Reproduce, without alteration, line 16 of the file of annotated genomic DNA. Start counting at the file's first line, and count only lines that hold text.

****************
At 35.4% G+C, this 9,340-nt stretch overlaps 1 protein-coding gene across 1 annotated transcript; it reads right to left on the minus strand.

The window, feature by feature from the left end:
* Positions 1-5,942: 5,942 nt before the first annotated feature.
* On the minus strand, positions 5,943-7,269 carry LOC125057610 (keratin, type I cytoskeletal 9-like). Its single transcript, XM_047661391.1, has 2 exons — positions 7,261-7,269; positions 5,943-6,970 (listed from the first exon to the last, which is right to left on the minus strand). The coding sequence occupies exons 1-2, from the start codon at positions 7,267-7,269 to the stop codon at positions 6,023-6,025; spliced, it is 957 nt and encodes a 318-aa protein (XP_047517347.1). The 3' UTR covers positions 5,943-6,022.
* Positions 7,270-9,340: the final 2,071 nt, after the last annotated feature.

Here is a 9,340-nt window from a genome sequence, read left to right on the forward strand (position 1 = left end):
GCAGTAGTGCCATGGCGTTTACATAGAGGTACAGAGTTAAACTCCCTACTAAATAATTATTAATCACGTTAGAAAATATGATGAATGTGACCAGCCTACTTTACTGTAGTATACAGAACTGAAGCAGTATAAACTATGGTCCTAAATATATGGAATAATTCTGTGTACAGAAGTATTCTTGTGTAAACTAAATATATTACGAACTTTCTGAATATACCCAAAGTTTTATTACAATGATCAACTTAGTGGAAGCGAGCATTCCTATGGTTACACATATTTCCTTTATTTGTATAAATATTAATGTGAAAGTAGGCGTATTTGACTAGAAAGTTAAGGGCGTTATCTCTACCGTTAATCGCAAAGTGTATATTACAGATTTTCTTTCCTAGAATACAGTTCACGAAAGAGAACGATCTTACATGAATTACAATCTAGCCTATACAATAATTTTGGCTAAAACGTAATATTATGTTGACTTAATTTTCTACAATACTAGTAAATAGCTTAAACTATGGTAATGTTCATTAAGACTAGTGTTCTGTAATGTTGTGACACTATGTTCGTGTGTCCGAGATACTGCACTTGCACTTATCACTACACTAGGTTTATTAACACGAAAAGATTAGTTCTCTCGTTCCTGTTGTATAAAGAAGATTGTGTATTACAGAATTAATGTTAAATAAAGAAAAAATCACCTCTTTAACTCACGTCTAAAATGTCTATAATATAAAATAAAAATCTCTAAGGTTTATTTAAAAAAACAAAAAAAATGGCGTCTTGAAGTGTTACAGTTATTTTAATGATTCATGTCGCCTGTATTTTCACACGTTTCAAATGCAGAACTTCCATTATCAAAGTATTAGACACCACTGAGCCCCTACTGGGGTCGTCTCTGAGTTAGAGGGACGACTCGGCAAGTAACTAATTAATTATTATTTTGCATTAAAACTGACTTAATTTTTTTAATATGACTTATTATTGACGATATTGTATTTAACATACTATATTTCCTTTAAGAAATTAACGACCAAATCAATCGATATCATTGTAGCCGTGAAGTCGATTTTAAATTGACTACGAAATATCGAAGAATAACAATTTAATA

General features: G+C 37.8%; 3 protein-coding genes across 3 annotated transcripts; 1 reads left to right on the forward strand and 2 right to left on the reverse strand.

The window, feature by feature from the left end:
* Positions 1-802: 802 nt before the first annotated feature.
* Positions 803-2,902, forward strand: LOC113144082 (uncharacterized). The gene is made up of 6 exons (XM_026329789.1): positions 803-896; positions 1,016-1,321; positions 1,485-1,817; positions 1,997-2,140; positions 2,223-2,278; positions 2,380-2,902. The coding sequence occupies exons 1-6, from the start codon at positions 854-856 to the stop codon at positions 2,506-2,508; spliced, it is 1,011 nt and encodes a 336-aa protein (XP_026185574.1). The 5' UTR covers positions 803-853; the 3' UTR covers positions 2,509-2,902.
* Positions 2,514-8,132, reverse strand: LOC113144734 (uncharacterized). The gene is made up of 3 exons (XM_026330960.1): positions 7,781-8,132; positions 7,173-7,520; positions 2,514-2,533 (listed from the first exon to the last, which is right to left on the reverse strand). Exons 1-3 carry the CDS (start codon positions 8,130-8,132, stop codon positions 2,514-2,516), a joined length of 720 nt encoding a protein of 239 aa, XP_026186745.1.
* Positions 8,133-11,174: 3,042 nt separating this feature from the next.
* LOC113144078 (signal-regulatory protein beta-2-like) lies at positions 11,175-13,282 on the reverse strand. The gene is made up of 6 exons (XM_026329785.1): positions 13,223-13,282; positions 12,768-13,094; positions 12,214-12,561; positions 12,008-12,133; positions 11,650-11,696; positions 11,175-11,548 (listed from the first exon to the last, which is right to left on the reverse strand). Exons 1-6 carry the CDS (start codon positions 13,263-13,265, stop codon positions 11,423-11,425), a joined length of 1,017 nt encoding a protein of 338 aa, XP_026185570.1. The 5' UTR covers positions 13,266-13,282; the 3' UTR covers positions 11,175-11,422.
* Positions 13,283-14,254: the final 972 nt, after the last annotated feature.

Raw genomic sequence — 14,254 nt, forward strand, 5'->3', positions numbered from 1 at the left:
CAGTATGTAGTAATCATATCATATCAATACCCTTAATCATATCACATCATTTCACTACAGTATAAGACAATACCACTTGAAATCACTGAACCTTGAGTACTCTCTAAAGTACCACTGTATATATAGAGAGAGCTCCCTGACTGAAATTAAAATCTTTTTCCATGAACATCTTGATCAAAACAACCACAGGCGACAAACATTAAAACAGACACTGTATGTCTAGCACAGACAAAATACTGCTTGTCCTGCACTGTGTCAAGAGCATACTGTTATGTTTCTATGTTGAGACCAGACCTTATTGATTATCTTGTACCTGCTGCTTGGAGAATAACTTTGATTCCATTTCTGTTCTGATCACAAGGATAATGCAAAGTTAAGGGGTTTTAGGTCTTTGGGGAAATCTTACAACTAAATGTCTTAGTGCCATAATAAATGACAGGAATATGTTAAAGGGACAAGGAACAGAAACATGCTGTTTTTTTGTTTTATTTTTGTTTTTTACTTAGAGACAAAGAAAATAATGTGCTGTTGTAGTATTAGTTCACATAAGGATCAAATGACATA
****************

Raw genomic sequence — 14,254 nt, forward strand, 5'->3', positions numbered from 1 at the left: